In the morning, we had brunch at the recently unveiled ‘Ikena, which offers a massive buffet with various stations, including everything from pancakes and waffles with endless add-ins and toppings to an omelette station to mountains of fresh tropical fruit. The best part though was taking in the stunning ocean views from the light-filled room while we ate, and gawking at the stunning Yvonne Cheng mosaic “Crossroads” along the back wall and the massive paintings depicting Hawaiian gods on either end of the wondrous room. Recently launched on Saturdays, ‘Ikena hosts a rosé brunch in partnership with Black-owned premium rosé label La Fête du Rosé, offering dishes like Maui honey fried chicken and waffles, Hawaiian sweet bread French toast, and crab cake eggs Benedict.
Later, we stopped by the redesigned brightly coloured market café called Loulu (loulu is the name of Hawai’i’s only native palm tree, of which there are several on the property) for grab-and-go snacks, freshly made pizza and flatbreads, smoothies and açai bowls (a Hawaiian staple) for the kids, and freshly brewed Hawai’ian iced coffee for me. Loulu is also now the only venue on the island to offer items from beloved organic Los Angeles-based grocer Erewhon, including dried chilli lime mango, spirulina popcorn, and chocolate chip oatmeal cookies.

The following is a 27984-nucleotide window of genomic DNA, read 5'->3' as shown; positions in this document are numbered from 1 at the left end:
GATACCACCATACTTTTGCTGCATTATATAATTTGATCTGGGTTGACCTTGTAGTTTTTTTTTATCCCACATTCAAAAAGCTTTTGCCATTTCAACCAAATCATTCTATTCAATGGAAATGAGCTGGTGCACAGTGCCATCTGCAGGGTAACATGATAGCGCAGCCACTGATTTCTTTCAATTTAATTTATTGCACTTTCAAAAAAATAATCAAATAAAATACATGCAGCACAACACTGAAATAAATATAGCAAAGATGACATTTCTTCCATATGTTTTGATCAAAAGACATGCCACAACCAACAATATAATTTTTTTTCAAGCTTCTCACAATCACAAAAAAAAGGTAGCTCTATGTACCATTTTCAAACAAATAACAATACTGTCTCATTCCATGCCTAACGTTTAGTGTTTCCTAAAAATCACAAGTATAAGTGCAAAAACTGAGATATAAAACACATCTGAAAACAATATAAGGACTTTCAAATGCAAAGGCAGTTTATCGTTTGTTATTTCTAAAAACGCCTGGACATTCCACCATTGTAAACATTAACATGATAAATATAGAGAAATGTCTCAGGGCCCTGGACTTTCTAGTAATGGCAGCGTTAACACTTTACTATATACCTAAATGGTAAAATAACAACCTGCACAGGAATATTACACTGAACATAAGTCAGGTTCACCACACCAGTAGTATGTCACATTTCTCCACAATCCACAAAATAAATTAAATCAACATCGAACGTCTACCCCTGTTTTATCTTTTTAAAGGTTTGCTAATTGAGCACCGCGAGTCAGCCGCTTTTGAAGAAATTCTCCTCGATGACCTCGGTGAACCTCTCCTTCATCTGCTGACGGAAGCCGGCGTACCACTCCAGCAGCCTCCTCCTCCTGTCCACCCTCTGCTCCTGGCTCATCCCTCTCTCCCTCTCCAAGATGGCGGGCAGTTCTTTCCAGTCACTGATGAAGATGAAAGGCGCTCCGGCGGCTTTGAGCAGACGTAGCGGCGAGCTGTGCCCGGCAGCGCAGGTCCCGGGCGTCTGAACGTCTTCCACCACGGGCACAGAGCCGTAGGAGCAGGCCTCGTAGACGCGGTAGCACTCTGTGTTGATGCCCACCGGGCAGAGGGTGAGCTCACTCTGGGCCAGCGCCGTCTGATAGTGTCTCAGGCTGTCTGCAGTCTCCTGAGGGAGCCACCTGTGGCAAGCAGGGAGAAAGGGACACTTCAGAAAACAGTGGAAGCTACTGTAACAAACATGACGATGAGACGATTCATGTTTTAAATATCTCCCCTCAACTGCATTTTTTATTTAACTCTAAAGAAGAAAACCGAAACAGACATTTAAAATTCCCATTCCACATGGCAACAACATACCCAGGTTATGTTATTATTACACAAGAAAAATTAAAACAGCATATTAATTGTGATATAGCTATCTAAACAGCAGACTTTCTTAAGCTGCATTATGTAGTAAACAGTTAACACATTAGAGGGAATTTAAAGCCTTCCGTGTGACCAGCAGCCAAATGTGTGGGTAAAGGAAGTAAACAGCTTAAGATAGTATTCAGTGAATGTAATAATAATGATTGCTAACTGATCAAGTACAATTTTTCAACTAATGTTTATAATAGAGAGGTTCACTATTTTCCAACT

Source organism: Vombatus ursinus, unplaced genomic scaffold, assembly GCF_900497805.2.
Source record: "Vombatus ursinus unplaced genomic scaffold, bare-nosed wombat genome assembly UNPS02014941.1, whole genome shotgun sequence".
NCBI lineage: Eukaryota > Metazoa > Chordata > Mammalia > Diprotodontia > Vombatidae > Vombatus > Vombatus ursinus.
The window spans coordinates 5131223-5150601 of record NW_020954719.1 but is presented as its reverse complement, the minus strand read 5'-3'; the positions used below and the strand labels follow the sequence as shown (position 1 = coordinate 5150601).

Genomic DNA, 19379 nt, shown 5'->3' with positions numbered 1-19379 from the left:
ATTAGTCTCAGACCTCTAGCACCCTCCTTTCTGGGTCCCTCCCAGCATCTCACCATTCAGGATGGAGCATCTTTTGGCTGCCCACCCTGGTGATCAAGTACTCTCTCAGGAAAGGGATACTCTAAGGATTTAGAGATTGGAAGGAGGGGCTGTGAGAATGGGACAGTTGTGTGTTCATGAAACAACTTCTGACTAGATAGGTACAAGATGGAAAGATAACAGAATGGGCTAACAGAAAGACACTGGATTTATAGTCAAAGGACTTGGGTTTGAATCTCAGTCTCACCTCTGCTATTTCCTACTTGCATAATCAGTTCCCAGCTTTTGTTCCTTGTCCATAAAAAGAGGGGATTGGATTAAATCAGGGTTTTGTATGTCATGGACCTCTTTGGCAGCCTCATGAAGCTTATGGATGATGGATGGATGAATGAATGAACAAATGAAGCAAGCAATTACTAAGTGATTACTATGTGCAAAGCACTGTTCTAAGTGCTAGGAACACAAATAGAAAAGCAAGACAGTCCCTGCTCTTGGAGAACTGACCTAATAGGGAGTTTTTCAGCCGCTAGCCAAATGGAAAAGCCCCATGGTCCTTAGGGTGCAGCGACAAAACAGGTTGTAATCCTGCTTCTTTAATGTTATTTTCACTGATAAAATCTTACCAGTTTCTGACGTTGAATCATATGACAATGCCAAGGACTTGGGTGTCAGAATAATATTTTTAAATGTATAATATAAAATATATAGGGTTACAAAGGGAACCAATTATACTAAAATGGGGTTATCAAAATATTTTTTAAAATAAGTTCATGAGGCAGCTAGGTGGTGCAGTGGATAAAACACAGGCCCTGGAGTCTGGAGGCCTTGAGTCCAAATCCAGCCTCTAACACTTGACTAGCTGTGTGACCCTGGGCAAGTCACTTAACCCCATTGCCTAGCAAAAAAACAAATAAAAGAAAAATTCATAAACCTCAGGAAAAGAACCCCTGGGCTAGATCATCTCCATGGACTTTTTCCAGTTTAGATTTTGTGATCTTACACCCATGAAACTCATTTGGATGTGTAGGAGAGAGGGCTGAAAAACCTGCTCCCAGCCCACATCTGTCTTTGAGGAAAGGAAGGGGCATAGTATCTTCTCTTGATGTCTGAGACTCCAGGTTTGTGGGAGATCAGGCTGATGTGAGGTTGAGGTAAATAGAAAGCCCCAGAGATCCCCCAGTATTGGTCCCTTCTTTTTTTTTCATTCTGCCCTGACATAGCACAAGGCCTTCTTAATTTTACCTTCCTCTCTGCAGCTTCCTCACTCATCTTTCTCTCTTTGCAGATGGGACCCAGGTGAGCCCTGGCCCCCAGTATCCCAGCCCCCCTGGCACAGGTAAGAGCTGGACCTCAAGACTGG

The next day, I made time in my busy schedule of pool hopping (my kids couldn’t keep away from the large activity pool with water slides, a rope swing, a lazy river, and, thankfully, a swim-up bar by a whirlpool) to indulge in a spa treatment. Although Spa Grande is currently undergoing a major transformation to its 50,000-square-foot space, which will be unveiled in 2023, the more intimate Mōhalu by Spa Grande is offering a selection of Hawai’ian and international treatments. I was booked for the 90-minute Ho’omalie treatment, which blends the rhythmic Hawai’ian lomilomi massage technique with pohaku (hot stone) massage. I was slathered in a silky mango and cocoa butter infusion that melted into my skin under the hot stones, and the treatment finished with a volcanic pumice foot scrub and coconut scalp massage.
That afternoon, my son and husband made kukui nut bracelets, a popular Hawai’ian craft, while I chatted with Kalei Uwekoolani, who is the cultural programming manager and leadership educator at the family-friendly resort in Maui. She leads a cultural tour of the property once a week, and it’s always fully booked.
“Our most popular activity is the kukui nut bracelet-making activity,” says Uwekoolani. “It’s something that’s a tangible item that guests can take with them and they’re creating a memory. But within that experience, we also educate you about our Hawai’ian traditions. I always say, I educate, not entertain.”
Our final activity at Grand Wailea was an early morning outrigger canoe ride before we caught our flight home. As we set out on the serene water, our guide blew a large pink conch shell, awakening a large sea turtle who gracefully swam alongside our canoe as the sun rose in front of us.
This story first appeared on www.travelandleisure.com
Main and Feature Image Credit: Courtesy of Grand Wailea